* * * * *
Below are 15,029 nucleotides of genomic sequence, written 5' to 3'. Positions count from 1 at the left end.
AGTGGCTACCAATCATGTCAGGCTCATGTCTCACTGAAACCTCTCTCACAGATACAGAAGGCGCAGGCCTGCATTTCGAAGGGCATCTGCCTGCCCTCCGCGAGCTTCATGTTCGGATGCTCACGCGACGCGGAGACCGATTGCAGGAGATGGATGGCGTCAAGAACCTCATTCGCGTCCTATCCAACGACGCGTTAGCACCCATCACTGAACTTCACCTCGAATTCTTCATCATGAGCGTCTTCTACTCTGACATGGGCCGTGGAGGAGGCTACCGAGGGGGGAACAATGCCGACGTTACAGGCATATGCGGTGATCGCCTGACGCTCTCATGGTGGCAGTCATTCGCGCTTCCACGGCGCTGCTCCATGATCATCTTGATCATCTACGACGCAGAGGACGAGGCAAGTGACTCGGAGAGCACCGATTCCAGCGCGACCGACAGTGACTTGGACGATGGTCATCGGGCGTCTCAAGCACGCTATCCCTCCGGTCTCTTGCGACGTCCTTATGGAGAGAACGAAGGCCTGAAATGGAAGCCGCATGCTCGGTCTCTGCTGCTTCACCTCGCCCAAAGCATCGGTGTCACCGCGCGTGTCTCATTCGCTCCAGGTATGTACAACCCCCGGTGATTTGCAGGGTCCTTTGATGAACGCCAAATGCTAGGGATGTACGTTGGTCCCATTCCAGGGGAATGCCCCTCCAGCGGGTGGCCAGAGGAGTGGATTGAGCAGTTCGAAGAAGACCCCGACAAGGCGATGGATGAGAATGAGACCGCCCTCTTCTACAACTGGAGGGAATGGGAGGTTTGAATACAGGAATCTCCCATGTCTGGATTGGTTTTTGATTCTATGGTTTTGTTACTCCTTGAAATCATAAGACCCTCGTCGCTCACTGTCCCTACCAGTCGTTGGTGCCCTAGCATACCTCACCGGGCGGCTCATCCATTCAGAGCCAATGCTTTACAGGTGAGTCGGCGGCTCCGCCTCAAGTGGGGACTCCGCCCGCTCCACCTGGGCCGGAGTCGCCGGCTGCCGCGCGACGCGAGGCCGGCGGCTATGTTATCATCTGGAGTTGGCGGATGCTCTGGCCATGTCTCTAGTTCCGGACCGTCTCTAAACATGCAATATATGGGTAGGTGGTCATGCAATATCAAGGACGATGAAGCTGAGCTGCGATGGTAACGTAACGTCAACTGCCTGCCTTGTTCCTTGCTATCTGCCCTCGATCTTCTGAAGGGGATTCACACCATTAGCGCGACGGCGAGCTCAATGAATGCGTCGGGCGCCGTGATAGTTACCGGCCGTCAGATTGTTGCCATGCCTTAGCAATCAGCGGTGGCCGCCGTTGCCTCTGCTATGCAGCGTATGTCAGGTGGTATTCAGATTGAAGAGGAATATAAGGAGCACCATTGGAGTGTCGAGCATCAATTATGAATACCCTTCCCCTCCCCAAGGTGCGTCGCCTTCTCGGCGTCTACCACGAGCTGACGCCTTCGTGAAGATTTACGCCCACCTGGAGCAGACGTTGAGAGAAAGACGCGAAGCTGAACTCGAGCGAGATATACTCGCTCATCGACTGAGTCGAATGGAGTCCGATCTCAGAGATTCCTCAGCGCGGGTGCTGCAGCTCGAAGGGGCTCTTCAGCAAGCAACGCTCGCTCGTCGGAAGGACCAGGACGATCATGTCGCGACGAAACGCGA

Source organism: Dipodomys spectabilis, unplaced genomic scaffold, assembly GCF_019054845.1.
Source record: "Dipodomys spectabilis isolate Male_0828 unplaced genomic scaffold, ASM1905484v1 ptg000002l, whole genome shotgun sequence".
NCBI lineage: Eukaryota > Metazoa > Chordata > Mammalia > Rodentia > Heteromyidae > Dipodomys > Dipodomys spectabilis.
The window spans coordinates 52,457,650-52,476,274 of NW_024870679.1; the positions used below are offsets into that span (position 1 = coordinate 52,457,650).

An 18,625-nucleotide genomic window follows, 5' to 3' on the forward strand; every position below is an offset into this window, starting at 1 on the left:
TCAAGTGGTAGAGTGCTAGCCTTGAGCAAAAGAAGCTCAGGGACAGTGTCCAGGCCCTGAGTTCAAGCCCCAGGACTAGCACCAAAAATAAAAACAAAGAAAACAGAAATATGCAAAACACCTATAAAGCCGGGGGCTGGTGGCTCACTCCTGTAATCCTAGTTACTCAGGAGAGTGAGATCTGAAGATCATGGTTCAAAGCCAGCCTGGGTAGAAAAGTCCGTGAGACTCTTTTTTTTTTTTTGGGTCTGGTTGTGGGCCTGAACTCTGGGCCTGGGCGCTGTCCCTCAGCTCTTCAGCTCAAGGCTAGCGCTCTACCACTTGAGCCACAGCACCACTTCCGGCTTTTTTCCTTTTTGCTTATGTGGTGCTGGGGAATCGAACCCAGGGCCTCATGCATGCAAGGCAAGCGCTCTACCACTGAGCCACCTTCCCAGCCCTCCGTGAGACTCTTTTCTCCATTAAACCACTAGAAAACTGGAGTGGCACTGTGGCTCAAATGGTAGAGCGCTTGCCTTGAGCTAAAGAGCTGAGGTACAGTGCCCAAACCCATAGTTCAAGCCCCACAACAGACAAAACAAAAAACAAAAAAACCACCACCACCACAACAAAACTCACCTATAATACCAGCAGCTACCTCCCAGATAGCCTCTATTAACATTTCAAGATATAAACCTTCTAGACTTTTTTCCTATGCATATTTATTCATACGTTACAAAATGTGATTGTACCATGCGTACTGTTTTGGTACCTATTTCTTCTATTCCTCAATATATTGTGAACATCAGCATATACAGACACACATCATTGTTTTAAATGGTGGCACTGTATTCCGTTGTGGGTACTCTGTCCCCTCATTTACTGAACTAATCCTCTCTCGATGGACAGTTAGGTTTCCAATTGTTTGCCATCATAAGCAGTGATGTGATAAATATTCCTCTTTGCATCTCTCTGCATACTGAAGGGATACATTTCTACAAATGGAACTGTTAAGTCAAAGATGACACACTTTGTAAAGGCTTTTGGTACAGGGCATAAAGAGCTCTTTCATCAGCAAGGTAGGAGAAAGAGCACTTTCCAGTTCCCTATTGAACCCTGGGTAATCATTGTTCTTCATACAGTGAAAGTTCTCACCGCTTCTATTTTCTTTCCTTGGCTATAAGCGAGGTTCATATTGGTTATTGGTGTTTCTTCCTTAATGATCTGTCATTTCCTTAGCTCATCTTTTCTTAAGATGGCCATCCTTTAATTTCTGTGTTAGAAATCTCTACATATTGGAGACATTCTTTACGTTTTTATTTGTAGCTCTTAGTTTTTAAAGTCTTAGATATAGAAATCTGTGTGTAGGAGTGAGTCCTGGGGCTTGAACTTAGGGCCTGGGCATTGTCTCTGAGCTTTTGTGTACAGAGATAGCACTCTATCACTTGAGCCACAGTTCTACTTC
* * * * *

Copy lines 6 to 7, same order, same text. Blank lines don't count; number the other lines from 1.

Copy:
The window spans coordinates 52,457,650-52,476,274 of NW_024870679.1; the positions used below are offsets into that span (position 1 = coordinate 52,457,650).

An 18,625-nucleotide genomic window follows, 5' to 3' on the forward strand; every position below is an offset into this window, starting at 1 on the left: